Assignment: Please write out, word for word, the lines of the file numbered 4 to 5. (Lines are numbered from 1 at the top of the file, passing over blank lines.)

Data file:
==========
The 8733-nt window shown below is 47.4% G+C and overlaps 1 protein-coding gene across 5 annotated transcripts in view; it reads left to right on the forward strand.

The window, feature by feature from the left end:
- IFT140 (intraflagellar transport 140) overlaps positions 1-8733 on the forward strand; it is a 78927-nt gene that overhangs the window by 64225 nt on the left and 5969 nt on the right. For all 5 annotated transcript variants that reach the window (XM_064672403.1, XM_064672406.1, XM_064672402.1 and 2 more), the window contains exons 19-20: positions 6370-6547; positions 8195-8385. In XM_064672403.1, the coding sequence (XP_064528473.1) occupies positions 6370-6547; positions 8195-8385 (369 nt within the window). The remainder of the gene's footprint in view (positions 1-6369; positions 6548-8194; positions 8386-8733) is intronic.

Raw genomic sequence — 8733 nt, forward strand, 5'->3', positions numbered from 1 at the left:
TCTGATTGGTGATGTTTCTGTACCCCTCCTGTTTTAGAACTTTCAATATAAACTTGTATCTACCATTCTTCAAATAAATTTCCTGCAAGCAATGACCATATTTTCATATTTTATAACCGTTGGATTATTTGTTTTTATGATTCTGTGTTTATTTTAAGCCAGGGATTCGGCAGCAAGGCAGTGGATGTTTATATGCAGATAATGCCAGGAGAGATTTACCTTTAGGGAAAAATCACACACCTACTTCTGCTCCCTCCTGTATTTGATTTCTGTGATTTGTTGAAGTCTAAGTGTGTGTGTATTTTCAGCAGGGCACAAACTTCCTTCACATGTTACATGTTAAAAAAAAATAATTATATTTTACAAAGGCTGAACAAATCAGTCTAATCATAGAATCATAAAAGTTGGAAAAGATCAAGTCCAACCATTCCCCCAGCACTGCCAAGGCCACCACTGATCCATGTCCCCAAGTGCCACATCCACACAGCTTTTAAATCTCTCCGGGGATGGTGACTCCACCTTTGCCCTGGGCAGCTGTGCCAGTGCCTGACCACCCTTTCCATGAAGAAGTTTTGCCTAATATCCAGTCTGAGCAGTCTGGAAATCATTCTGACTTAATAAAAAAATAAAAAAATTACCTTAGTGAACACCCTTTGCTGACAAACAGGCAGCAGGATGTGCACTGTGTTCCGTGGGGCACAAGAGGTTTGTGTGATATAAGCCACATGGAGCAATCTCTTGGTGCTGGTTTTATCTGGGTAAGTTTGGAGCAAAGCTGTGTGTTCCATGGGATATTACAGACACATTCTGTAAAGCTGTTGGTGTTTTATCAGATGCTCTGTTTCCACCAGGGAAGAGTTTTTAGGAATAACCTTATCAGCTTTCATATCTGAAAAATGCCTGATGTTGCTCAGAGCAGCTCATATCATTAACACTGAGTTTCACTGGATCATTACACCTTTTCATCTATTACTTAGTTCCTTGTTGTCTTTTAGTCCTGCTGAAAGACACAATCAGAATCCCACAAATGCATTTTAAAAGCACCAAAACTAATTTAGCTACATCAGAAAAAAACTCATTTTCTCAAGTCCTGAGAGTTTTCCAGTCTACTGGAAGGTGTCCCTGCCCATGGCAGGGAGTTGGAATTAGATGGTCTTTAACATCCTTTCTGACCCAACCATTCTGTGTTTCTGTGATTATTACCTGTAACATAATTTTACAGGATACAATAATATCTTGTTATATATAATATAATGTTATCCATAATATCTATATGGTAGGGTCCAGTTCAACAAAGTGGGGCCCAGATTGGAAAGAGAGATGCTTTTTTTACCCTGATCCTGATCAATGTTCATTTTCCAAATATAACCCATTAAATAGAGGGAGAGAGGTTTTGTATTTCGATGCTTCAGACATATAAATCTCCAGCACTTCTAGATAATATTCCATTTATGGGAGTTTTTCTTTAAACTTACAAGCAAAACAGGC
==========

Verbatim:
Raw genomic sequence — 8733 nt, forward strand, 5'->3', positions numbered from 1 at the left:
TCTGATTGGTGATGTTTCTGTACCCCTCCTGTTTTAGAACTTTCAATATAAACTTGTATCTACCATTCTTCAAATAAATTTCCTGCAAGCAATGACCATATTTTCATATTTTATAACCGTTGGATTATTTGTTTTTATGATTCTGTGTTTATTTTAAGCCAGGGATTCGGCAGCAAGGCAGTGGATGTTTATATGCAGATAATGCCAGGAGAGATTTACCTTTAGGGAAAAATCACACACCTACTTCTGCTCCCTCCTGTATTTGATTTCTGTGATTTGTTGAAGTCTAAGTGTGTGTGTATTTTCAGCAGGGCACAAACTTCCTTCACATGTTACATGTTAAAAAAAAATAATTATATTTTACAAAGGCTGAACAAATCAGTCTAATCATAGAATCATAAAAGTTGGAAAAGATCAAGTCCAACCATTCCCCCAGCACTGCCAAGGCCACCACTGATCCATGTCCCCAAGTGCCACATCCACACAGCTTTTAAATCTCTCCGGGGATGGTGACTCCACCTTTGCCCTGGGCAGCTGTGCCAGTGCCTGACCACCCTTTCCATGAAGAAGTTTTGCCTAATATCCAGTCTGAGCAGTCTGGAAATCATTCTGACTTAATAAAAAAATAAAAAAATTACCTTAGTGAACACCCTTTGCTGACAAACAGGCAGCAGGATGTGCACTGTGTTCCGTGGGGCACAAGAGGTTTGTGTGATATAAGCCACATGGAGCAATCTCTTGGTGCTGGTTTTATCTGGGTAAGTTTGGAGCAAAGCTGTGTGTTCCATGGGATATTACAGACACATTCTGTAAAGCTGTTGGTGTTTTATCAGATGCTCTGTTTCCACCAGGGAAGAGTTTTTAGGAATAACCTTATCAGCTTTCATATCTGAAAAATGCCTGATGTTGCTCAGAGCAGCTCATATCATTAACACTGAGTTTCACTGGATCATTACACCTTTTCATCTATTACTTAGTTCCTTGTTGTCTTTTAGTCCTGCTGAAAGACACAATCAGAATCCCACAAATGCATTTTAAAAGCACCAAAACTAATTTAGCTACATCAGAAAAAAACTCATTTTCTCAAGTCCTGAGAGTTTTCCAGTCTACTGGAAGGTGTCCCTGCCCATGGCAGGGAGTTGGAATTAGATGGTCTTTAACATCCTTTCTGACCCAACCATTCTGTGTTTCTGTGATTATTACCTGTAACATAATTTTACAGGATACAATAATATCTTGTTATATATAATATAATGTTATCCATAATATCTATATGGTAGGGTCCAGTTCAACAAAGTGGGGCCCAGATTGGAAAGAGAGATGCTTTTTTTACCCTGATCCTGATCAATGTTCATTTTCCAAATATAACCCATTAAATAGAGGGAGAGAGGTTTTGTATTTCGATGCTTCAGACATATAAATCTCCAGCACTTCTAGATAATATTCCATTTATGGGAGTTTTTCTTTAAACTTACAAGCAAAACAGGC